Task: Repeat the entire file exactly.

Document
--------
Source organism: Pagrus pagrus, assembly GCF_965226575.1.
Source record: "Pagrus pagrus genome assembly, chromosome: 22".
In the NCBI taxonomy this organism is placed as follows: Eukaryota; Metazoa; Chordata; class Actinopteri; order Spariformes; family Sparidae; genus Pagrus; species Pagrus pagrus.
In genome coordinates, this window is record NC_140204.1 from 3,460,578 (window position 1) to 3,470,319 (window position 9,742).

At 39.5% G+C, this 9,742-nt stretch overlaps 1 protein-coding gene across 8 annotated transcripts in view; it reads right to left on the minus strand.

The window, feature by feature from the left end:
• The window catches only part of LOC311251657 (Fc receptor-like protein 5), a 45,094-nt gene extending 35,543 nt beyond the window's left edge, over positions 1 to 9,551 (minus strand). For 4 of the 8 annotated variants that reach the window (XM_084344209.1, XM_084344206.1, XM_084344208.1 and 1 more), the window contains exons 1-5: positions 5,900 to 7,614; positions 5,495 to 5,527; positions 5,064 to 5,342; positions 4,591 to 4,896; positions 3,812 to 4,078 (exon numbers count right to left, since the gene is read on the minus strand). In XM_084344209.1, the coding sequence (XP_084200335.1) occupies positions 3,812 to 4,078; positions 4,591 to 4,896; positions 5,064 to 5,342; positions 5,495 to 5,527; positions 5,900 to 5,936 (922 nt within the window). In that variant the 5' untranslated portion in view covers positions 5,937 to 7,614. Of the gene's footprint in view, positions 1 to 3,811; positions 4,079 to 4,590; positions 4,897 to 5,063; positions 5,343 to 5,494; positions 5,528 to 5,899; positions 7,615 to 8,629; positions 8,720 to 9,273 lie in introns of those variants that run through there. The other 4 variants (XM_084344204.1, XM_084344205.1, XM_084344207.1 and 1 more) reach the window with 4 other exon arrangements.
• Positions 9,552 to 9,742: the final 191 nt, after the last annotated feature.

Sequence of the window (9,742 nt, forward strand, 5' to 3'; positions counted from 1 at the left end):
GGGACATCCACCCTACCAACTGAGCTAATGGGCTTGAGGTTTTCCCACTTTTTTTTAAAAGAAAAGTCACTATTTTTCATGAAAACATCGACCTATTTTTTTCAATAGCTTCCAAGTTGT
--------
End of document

Source organism: Pagrus pagrus, assembly GCF_965226575.1.
Source record: "Pagrus pagrus genome assembly, chromosome: 22".
In the NCBI taxonomy this organism is placed as follows: Eukaryota; Metazoa; Chordata; class Actinopteri; order Spariformes; family Sparidae; genus Pagrus; species Pagrus pagrus.
In genome coordinates, this window is record NC_140204.1 from 3,460,578 (window position 1) to 3,470,319 (window position 9,742).

At 39.5% G+C, this 9,742-nt stretch overlaps 1 protein-coding gene across 8 annotated transcripts in view; it reads right to left on the minus strand.

The window, feature by feature from the left end:
• The window catches only part of LOC311251657 (Fc receptor-like protein 5), a 45,094-nt gene extending 35,543 nt beyond the window's left edge, over positions 1 to 9,551 (minus strand). For 4 of the 8 annotated variants that reach the window (XM_084344209.1, XM_084344206.1, XM_084344208.1 and 1 more), the window contains exons 1-5: positions 5,900 to 7,614; positions 5,495 to 5,527; positions 5,064 to 5,342; positions 4,591 to 4,896; positions 3,812 to 4,078 (exon numbers count right to left, since the gene is read on the minus strand). In XM_084344209.1, the coding sequence (XP_084200335.1) occupies positions 3,812 to 4,078; positions 4,591 to 4,896; positions 5,064 to 5,342; positions 5,495 to 5,527; positions 5,900 to 5,936 (922 nt within the window). In that variant the 5' untranslated portion in view covers positions 5,937 to 7,614. Of the gene's footprint in view, positions 1 to 3,811; positions 4,079 to 4,590; positions 4,897 to 5,063; positions 5,343 to 5,494; positions 5,528 to 5,899; positions 7,615 to 8,629; positions 8,720 to 9,273 lie in introns of those variants that run through there. The other 4 variants (XM_084344204.1, XM_084344205.1, XM_084344207.1 and 1 more) reach the window with 4 other exon arrangements.
• Positions 9,552 to 9,742: the final 191 nt, after the last annotated feature.

Sequence of the window (9,742 nt, forward strand, 5' to 3'; positions counted from 1 at the left end):
GGGACATCCACCCTACCAACTGAGCTAATGGGCTTGAGGTTTTCCCACTTTTTTTTAAAAGAAAAGTCACTATTTTTCATGAAAACATCGACCTATTTTTTTCAATAGCTTCCAAGTTGT